As I explained an article I wrote at the end of last year’s class, much of my recent work was inspired by a quote from National Park Ranger Betty Reid Soskin. She describes American history as “an ever-ascending spiral of chaos”. Having lived through much of the last century Ranger Soskin, now 97, has observed a repeating pattern of a gradual expansion of civil rights for marginalized members of our community, namely people of color. But those advancements are typically followed by a sudden contraction of liberties that results in a systematic targeting of those least able to defend themselves. In the midst of this pandemic we are watching it happen again.
For example, at the Battle of Yorktown in 1781, the decisive engagement at the end of the American Revolution, between 10 and 15 percent of the Continental Army was made up of black men. They served throughout the war fighting for our national freedom. Despite their contributions, however, many of these brave soldiers and their families were forced back into slavery.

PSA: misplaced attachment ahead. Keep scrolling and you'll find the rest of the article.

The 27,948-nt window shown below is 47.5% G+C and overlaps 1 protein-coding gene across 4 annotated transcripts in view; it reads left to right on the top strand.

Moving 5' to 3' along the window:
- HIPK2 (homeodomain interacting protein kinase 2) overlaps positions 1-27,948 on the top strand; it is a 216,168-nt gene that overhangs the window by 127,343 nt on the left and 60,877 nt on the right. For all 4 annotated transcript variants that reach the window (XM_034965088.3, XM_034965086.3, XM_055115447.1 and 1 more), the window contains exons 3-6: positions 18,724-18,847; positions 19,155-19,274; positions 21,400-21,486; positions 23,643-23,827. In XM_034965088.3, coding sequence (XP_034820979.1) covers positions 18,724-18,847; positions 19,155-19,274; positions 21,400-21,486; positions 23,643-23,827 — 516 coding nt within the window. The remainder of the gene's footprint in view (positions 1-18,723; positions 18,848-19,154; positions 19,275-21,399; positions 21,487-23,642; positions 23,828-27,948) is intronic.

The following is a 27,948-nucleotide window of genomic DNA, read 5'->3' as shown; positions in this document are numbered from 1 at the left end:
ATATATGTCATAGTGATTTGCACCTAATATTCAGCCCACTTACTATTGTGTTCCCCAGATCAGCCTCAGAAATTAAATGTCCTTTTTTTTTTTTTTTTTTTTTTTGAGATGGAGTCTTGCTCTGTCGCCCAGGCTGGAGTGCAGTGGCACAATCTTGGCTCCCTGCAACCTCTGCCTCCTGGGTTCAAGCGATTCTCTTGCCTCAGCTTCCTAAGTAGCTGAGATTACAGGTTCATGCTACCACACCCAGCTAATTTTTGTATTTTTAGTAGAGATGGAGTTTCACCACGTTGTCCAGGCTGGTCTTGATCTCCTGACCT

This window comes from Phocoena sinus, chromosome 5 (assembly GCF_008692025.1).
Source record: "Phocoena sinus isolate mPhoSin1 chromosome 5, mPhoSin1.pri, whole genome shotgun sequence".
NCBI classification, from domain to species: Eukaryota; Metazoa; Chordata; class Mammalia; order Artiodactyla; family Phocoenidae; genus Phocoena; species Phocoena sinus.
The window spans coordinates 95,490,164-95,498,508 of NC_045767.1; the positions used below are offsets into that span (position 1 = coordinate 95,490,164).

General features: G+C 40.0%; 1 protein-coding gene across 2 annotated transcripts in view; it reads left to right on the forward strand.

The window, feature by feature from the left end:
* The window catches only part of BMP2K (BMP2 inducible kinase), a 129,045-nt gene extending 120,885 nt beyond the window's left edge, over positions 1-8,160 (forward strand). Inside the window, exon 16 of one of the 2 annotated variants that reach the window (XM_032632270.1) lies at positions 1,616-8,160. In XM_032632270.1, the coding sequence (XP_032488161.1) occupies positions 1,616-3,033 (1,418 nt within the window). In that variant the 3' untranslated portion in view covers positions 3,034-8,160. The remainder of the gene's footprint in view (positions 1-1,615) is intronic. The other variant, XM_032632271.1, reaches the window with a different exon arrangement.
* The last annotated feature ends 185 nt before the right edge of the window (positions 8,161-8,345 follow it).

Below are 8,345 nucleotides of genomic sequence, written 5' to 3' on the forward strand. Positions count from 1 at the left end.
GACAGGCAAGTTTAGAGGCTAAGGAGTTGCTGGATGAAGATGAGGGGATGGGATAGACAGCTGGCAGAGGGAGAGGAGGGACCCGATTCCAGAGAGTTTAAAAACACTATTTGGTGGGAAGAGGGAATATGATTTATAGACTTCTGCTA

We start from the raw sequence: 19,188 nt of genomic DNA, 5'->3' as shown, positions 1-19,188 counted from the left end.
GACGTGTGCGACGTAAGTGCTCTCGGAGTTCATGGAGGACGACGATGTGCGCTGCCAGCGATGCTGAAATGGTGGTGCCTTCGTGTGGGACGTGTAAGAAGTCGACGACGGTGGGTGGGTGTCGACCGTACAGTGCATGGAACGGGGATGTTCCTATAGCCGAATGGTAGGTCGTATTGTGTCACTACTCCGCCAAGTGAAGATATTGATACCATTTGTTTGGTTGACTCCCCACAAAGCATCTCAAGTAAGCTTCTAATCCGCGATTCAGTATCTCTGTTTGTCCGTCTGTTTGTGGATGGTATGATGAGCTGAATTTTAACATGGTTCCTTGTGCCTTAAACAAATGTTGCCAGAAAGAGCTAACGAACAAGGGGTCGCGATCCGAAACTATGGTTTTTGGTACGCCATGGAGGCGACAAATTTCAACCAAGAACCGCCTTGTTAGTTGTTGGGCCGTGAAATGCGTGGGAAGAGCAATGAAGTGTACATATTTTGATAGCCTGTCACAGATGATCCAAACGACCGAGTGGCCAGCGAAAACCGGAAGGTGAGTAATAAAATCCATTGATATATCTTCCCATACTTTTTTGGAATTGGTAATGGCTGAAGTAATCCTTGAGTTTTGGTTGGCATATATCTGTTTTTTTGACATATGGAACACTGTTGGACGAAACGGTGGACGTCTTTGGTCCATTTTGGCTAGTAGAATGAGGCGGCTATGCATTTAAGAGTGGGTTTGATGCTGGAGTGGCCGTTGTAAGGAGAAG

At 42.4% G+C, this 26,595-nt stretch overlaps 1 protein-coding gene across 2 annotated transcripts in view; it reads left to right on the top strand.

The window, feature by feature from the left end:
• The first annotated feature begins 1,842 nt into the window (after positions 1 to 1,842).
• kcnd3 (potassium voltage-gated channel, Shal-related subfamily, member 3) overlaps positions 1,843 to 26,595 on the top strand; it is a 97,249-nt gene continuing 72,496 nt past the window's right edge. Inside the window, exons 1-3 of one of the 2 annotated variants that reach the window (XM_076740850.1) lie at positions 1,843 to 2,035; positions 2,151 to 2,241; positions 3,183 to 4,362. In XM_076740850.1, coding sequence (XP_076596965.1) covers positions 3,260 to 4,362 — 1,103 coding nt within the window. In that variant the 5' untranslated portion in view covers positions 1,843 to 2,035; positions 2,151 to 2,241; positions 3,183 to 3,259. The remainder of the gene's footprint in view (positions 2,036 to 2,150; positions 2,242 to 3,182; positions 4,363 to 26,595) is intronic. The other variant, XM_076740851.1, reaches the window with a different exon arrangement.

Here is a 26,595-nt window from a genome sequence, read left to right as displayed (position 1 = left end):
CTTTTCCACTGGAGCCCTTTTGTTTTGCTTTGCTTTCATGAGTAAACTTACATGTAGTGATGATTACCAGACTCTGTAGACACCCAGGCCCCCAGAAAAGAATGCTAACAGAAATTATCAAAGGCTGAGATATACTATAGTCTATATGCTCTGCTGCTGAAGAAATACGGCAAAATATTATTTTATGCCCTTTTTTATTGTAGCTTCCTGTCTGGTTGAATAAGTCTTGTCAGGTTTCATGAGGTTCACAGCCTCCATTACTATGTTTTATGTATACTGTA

Under similar circumstances during the Civil War black men fought for their country. With the Emancipation Proclamation of 1865 freed black soldiers helped to turn the tide in favor of the Union Army, defeat the Confederacy and hold the nation together. But following the Plessy V.S. Ferguson Decision of 1896 legal discrimination under the doctrine of “separate but equal” forced many black Americans into a system of indentured servitude as sharecroppers or contract prison laborers, a form of slavery under another name.